State run-telco BSNL issued an advisory notice to its broadband customers last week, urging them to change their default router user name and password, reports IANS. The notice came after the telco’s broadband network in Karnataka circle suffered a malware attack which targeted 60,000 modems with default “admin-admin” username/password combination.
The Hindu reported that Internet connections were automatically switched off internally in the 60,000 modems affected by the malware. Even after a hard reset, the modems weren’t able to connect to the Internet. The malware affected only BSNL manufactured modems and not the ones purchased by user’s themselves. Technicians noticed that even after resetting the modem using software means, some of them got infected for the second time while after connecting to the web.
BSNL Officials told Hindu that malware did not affect the core broadband network and that modems manufactured by three of its vendors—Syrma, Teracom, and Supernet—were the only ones that got infected. The state telco also claims to have stepped up efforts to strengthen its firewall after the attacker was able to break through it. However, there is no explanation from BSNL’s end on how the hacker breached its systems and installed malware on routers. We have mapped it down below using examples from previous attacks.
How BSNL’s hackers may have accessed 60K modems and infected them
- Using DNS Hijack attack: In a home setup, the router beams the Internet to a lot of devices including laptop, phones, tablets and IoT (internet of Things) devices such as TV’s, LED lights and security cameras. According to Malwarebytes, DNS hijacking involves an attacker gaining access to the connected device first; the infected device is then used to then penetrate the router using default login credentials. Once the infected device logs-in to the modem, the attacker changes the default DNS settings on the router and instead directs traffic to his/her own server.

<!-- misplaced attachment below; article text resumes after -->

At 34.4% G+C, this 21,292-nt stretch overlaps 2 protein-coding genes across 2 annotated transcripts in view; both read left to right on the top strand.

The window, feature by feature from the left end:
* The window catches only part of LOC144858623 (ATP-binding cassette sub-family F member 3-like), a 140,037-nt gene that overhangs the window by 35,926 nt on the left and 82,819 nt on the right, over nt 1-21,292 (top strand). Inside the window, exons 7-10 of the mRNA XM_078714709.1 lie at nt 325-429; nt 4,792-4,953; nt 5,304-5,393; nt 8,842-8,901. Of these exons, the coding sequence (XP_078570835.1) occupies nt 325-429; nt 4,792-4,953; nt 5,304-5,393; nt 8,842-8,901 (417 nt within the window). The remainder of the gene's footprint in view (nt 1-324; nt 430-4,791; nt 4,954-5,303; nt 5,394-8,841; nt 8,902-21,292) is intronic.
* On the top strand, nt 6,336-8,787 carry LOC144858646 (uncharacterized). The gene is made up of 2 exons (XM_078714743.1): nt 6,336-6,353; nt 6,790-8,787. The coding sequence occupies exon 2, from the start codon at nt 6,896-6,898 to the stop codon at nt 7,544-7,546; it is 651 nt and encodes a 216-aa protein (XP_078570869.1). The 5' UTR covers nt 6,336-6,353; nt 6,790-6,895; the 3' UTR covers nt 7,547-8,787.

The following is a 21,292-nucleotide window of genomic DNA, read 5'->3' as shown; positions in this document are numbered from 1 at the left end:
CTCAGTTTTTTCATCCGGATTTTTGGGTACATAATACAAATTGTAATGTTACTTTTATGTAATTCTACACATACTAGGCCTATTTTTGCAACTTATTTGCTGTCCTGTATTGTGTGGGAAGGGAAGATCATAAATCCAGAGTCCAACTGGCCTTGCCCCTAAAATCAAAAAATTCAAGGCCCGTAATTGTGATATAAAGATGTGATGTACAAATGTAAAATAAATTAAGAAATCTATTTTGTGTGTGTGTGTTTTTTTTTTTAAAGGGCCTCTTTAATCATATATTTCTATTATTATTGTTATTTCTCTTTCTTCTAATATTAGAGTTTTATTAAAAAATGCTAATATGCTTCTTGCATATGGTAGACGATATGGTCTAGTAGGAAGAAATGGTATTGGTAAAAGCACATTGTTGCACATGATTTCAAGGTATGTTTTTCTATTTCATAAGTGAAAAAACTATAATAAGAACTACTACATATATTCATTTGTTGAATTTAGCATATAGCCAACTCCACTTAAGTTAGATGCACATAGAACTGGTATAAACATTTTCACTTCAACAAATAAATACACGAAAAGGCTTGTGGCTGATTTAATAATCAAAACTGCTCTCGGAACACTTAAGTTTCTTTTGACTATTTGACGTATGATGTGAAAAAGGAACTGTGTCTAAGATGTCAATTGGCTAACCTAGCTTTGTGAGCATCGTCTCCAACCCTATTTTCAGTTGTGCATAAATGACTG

- Modem Vulnerabilities: As seen in the case of Brazil in 2012, millions of modems were hijacked and denied access to the Internet in a similar way explained above. But instead of attacking a connected device, hackers directly try to access the modem’s admin interface by running a custom-built code. Attackers were able to login to the modem even though the default passwords were changed. This is called a ‘vulnerability’ and in this case, the hacker’s code was able to target only one kind of brand—Broadcom. Once they access the admin panel, the hacker changes DNS settings and redirect users to fake websites and install malware/adware silently onto their devices without user’s knowledge.
Here is how to protect your router from such malware attacks.